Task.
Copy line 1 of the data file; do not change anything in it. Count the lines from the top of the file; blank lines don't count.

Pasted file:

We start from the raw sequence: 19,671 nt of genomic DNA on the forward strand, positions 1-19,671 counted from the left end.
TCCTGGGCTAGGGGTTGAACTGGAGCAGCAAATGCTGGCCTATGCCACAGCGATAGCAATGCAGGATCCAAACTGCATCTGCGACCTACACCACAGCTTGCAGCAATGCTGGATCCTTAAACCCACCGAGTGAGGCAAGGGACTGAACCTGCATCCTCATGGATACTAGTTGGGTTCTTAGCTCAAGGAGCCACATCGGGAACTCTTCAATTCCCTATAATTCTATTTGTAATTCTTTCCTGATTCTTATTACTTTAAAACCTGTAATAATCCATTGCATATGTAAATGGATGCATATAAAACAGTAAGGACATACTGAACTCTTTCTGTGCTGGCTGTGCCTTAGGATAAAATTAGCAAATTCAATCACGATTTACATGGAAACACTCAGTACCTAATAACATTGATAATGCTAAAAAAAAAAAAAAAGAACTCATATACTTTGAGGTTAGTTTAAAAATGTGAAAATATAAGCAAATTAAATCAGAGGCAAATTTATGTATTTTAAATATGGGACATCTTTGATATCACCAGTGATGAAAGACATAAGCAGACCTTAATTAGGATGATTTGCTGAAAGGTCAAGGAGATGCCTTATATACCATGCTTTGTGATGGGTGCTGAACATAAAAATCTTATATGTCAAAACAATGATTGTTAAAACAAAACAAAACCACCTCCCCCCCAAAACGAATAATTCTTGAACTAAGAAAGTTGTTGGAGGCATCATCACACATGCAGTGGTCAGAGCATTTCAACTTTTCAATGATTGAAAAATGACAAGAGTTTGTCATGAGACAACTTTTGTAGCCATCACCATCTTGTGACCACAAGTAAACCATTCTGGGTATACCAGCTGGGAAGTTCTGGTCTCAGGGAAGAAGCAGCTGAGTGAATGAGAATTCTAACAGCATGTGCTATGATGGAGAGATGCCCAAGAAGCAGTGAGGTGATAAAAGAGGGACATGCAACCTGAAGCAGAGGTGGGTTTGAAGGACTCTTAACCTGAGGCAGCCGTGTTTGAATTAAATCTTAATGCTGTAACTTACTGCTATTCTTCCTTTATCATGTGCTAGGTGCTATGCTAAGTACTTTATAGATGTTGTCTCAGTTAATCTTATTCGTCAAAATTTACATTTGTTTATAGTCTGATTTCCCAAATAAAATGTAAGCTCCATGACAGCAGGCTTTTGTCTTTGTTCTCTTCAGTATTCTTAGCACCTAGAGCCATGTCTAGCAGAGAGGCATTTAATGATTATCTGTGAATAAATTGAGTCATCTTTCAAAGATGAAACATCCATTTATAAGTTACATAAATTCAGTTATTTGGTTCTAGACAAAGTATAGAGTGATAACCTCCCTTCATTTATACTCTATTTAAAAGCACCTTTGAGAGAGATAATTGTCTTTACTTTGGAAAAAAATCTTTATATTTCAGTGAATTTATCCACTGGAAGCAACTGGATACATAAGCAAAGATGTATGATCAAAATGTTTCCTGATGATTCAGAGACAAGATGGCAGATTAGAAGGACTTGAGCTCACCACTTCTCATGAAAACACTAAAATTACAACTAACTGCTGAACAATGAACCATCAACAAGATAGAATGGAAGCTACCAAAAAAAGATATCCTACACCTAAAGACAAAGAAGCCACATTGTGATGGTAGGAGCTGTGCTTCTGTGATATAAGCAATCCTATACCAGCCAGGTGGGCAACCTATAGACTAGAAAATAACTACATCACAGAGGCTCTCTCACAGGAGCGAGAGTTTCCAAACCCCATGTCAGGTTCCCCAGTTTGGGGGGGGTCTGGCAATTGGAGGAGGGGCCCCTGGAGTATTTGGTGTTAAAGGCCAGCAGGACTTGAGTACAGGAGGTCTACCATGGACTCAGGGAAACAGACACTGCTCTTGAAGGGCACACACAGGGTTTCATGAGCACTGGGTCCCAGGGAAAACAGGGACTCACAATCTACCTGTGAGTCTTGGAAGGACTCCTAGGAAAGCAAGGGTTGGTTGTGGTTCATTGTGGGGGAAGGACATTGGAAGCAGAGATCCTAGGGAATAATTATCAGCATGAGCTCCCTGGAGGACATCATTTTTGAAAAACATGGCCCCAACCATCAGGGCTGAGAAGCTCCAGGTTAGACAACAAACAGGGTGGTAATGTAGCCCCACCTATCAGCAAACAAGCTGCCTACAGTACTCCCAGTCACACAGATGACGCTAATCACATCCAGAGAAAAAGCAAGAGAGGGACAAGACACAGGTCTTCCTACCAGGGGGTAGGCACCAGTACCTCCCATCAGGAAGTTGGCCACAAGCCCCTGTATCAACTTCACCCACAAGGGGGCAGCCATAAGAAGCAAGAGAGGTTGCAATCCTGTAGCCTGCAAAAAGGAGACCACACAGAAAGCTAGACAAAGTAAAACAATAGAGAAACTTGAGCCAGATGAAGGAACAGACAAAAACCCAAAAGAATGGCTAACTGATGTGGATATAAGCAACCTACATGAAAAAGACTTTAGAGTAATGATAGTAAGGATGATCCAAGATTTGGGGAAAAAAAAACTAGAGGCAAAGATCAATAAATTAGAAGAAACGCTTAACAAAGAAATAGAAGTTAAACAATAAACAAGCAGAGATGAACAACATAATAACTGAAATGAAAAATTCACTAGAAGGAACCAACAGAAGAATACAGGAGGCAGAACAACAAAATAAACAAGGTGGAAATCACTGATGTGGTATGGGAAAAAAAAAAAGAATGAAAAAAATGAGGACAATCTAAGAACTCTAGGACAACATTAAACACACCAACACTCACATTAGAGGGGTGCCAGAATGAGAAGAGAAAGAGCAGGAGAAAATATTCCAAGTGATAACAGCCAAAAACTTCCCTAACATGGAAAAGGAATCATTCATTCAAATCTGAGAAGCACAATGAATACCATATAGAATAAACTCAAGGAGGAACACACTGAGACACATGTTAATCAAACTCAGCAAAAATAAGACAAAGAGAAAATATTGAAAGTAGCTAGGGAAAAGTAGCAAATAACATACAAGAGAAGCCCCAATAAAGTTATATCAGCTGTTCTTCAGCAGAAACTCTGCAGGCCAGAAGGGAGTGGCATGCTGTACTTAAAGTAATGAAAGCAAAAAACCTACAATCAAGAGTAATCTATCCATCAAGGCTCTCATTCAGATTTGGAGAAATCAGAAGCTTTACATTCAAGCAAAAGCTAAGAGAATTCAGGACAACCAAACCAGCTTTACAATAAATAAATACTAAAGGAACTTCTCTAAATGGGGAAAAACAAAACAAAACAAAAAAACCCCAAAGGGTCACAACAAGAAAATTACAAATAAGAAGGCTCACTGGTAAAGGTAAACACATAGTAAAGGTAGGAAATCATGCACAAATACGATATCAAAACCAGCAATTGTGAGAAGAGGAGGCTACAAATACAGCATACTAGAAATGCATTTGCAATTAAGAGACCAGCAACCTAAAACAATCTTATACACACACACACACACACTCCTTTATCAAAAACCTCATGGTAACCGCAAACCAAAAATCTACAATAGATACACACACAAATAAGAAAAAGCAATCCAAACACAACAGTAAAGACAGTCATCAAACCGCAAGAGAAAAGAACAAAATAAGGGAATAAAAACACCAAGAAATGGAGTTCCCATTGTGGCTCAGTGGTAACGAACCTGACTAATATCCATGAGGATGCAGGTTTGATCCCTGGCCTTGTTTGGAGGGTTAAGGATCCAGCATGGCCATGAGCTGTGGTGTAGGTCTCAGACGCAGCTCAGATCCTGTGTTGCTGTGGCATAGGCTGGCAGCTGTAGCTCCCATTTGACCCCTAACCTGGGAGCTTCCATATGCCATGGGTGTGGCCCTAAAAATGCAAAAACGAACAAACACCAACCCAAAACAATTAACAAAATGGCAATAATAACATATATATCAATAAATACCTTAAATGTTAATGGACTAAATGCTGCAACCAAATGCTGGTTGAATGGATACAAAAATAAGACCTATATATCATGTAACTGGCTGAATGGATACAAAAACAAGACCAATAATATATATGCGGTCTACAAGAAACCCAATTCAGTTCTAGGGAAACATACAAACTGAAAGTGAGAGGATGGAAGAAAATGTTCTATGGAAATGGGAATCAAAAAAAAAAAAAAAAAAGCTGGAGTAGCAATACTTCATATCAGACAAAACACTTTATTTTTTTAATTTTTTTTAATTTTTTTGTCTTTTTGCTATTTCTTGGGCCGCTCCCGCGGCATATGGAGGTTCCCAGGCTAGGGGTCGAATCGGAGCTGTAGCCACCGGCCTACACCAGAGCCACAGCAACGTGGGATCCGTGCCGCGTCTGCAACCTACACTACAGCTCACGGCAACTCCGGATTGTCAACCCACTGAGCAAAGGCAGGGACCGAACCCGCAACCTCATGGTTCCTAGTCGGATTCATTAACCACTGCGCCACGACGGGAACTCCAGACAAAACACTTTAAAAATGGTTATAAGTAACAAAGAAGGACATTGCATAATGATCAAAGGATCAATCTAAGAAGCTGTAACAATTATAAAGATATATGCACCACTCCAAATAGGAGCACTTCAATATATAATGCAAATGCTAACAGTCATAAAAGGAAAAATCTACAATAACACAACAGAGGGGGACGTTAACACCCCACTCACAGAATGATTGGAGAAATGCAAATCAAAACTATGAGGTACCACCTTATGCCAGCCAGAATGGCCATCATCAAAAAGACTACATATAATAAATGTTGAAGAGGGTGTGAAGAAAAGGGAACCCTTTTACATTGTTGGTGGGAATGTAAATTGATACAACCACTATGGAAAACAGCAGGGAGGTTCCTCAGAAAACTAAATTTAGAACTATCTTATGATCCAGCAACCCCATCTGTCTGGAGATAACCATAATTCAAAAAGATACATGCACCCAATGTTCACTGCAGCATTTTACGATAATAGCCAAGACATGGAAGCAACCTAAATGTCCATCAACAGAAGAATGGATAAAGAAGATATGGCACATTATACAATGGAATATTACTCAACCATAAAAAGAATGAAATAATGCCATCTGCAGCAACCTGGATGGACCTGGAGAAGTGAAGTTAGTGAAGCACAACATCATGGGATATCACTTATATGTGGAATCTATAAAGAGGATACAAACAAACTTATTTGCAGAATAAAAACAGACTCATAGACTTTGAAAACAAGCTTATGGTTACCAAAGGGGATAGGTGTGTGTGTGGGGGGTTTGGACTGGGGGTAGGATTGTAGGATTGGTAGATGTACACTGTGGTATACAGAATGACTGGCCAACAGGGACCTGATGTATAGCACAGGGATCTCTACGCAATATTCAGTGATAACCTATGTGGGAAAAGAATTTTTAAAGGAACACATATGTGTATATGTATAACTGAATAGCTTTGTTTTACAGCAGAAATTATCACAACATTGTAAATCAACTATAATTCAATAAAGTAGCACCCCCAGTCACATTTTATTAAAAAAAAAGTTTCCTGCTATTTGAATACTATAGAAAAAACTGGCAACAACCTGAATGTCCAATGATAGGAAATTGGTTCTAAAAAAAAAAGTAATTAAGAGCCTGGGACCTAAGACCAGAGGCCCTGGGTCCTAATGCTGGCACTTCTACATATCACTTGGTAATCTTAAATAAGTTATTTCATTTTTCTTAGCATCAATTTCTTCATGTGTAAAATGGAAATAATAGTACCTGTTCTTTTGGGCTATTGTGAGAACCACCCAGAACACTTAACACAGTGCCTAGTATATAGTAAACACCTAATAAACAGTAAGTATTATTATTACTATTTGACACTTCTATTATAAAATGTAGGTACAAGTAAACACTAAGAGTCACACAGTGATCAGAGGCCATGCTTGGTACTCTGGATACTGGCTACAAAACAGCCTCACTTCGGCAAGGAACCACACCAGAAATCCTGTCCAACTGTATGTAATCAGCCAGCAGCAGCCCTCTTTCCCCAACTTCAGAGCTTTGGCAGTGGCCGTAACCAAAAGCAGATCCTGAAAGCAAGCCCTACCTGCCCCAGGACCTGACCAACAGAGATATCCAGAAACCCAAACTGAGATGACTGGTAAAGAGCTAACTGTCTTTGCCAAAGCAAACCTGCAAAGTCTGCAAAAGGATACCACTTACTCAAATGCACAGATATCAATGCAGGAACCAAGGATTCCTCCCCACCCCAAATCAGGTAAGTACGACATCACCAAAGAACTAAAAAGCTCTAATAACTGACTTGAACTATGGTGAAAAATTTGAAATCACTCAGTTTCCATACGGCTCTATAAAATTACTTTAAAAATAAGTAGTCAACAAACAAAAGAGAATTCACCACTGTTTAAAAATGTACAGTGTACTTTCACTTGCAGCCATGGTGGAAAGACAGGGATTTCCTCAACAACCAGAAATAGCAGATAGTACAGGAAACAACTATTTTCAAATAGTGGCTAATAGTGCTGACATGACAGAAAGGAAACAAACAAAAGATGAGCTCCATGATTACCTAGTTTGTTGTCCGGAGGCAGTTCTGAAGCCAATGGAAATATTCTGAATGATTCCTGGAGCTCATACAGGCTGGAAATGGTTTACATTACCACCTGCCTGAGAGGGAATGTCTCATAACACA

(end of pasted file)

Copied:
We start from the raw sequence: 19,671 nt of genomic DNA on the forward strand, positions 1-19,671 counted from the left end.